Poor Emma Crawford. It seems she led a doomed life from the very beginning.Emma was diagnosed with tuberculosis and advised to move to a drier climate for her health.
Her family moved to Manitou Springs, Colorado for the climate and the healing waters of the springs surrounding the town.
Emma seemed to recover from her illness. Often she would take long walks up the mountains surrounding Manitou and feel the peace and beauty of the Colorado Rockies.
Her favorite place was Red Mountain, where she spent countless hours hiking and investigating nature.
Emma lived for many years. When she died, her final request was to be buried on Red Mountain.
Her wish was fulfilled and her grave was placed at the top of the mountain she loved.
Many people had claimed to see a pale specter of a woman in white, walking along the trails of the mountain. They swore it was Emma.
In 1912, Emma's grave had to be moved to the southern slope of the mountain to make way for a railroad line that was to be built going up Red Mountain.
This was a disaster for Emma. Heavy rains and erosion caused her coffin to be exposed to the forces of nature.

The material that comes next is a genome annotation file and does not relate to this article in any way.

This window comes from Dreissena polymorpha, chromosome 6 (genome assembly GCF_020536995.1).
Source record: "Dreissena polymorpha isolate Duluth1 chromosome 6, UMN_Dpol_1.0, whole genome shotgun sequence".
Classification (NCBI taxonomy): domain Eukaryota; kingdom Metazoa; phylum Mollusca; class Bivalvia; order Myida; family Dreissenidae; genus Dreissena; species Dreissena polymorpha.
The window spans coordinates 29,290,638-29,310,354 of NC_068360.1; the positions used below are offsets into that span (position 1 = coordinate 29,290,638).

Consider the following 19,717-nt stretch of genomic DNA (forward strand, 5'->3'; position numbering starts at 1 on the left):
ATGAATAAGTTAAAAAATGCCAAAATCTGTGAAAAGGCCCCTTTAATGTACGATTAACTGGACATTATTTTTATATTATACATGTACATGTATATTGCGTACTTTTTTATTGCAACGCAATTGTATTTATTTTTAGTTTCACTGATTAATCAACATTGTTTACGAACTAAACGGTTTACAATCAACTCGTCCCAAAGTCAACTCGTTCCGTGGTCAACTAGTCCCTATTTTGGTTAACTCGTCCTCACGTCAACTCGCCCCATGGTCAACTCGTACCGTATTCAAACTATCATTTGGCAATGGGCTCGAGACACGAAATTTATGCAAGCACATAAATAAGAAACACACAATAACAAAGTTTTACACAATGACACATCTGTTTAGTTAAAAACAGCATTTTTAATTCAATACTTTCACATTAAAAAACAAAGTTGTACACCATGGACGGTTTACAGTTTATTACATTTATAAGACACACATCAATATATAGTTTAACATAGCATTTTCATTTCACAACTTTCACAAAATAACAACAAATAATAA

In 1929, a severe rain caused her coffin and remains to slide down the 7200 foot slope and wind up breaking apart on the main street of Manitou Springs.
The railroad that had Emma's remains moved, failed. So she shouldn't have been moved in the first place.
Emma was finally interred at the Crystal Valley Cemetery in Manitou.
However, for many years, people have seen a ghostly specter of a woman appear along the main street of town and Red Mountain.
Just as quickly, she would disappear. Emma's ordeal was not a total loss.
courtesy of the Mountain Jackpot
Since 1995, on the Saturday before Halloween, the annual Emma Crawford Coffin Races are held in Manitou Springs.
It is a festival in Emma's honor and a fun time for everyone. Hundreds of people come every year with their homemade "coffins" and race down the main street of Manitou.
And if you look close enough into the crowd, you may see a ghostly image of a woman in period dress watching over the festivities.